The Department of Public Safety’s Emergency Communications Division holds the Communications Accreditation from the Commission on Accreditation for Law Enforcement Agencies, Inc. (CALEA®), effective until 2025. MCDPS received initial accreditation on November 19, 2011 and has now been reaccredited three times. The Department of Public Safety is the only PSAP/Communications Center in Pennsylvania to currently hold a CALEA® Communications Accreditation.
As part of the Department of Public Safety’s ongoing reaccreditation process and to promote community trust and engagement, members of the public have the opportunity to provide feedback via CALEA®’s online portal: https://cimrs2.calea.org/673.
The purpose of this public portal is to receive comments regarding the Department of Public Safety’s compliance with CALEA® standards, engagement in the service community, delivery of public safety services, and overall candidacy for accredited status. These comments can be in the form of commendations or concerns. The overall intent of the accreditation process is to provide the Department of Public Safety with information to support continuous improvement, as well as foster the pursuit of professional excellence.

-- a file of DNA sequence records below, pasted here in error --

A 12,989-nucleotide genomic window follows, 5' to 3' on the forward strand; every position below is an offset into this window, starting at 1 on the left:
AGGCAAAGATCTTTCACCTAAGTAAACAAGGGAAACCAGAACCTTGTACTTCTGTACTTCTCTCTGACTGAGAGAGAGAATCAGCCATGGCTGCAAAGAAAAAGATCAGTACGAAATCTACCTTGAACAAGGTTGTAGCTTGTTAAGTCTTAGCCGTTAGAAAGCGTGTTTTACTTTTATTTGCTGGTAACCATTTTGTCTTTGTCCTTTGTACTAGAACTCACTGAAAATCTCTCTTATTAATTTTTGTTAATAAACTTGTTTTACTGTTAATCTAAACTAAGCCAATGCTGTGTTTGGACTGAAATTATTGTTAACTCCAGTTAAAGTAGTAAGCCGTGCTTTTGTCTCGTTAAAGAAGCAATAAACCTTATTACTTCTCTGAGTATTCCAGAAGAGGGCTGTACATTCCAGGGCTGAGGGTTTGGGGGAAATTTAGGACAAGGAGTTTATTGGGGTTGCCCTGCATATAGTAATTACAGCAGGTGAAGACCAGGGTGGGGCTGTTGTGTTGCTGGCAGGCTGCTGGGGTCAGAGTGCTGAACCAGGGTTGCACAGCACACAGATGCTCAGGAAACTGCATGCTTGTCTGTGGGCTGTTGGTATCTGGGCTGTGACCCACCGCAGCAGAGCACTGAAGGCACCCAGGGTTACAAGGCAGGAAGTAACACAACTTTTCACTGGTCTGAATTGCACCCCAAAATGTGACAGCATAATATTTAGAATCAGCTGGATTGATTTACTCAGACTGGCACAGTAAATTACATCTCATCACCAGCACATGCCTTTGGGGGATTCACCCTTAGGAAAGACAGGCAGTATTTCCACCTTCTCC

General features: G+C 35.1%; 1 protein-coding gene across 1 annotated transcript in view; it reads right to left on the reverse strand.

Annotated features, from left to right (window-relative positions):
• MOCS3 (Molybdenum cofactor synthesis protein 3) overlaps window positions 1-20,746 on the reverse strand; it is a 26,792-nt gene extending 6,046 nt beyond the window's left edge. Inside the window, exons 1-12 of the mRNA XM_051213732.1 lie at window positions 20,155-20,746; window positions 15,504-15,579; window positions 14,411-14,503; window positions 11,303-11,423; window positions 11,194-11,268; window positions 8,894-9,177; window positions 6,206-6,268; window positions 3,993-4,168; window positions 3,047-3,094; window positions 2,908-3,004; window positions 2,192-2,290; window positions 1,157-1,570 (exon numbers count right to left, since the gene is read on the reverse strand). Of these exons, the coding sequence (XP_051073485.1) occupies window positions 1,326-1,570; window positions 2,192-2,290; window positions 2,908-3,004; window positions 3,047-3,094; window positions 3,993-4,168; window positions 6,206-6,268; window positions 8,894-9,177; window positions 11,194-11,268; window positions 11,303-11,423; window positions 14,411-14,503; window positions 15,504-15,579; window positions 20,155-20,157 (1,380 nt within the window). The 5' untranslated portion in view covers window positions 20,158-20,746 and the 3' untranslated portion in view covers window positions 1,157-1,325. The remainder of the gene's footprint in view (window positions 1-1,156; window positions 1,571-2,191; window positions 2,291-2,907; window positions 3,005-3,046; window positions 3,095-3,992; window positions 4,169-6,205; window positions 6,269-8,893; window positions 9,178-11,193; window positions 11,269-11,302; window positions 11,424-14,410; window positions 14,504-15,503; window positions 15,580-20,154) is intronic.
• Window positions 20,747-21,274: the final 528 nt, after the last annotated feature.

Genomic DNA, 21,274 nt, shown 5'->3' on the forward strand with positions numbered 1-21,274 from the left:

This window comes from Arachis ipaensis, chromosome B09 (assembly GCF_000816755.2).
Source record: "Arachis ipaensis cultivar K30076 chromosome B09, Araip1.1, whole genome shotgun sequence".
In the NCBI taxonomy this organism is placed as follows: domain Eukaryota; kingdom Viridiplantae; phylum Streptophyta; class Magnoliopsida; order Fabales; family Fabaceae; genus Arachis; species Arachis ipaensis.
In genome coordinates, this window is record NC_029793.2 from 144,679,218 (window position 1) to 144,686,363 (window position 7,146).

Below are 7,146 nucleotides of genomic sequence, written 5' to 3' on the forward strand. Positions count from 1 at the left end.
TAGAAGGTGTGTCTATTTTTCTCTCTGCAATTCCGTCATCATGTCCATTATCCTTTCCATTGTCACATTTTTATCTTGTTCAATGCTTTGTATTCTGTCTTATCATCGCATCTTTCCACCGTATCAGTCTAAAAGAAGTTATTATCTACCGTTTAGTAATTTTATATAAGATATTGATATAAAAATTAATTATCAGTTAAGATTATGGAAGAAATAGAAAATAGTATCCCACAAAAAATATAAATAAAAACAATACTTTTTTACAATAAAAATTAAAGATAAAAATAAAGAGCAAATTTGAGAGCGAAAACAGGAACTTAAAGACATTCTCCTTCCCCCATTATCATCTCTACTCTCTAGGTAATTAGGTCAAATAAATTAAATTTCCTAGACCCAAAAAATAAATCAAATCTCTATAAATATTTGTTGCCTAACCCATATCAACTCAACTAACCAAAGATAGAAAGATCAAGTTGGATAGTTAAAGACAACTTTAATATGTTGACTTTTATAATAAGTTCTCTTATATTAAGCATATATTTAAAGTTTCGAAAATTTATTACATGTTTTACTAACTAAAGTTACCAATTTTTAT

9-1-1: Landline vs. Cellular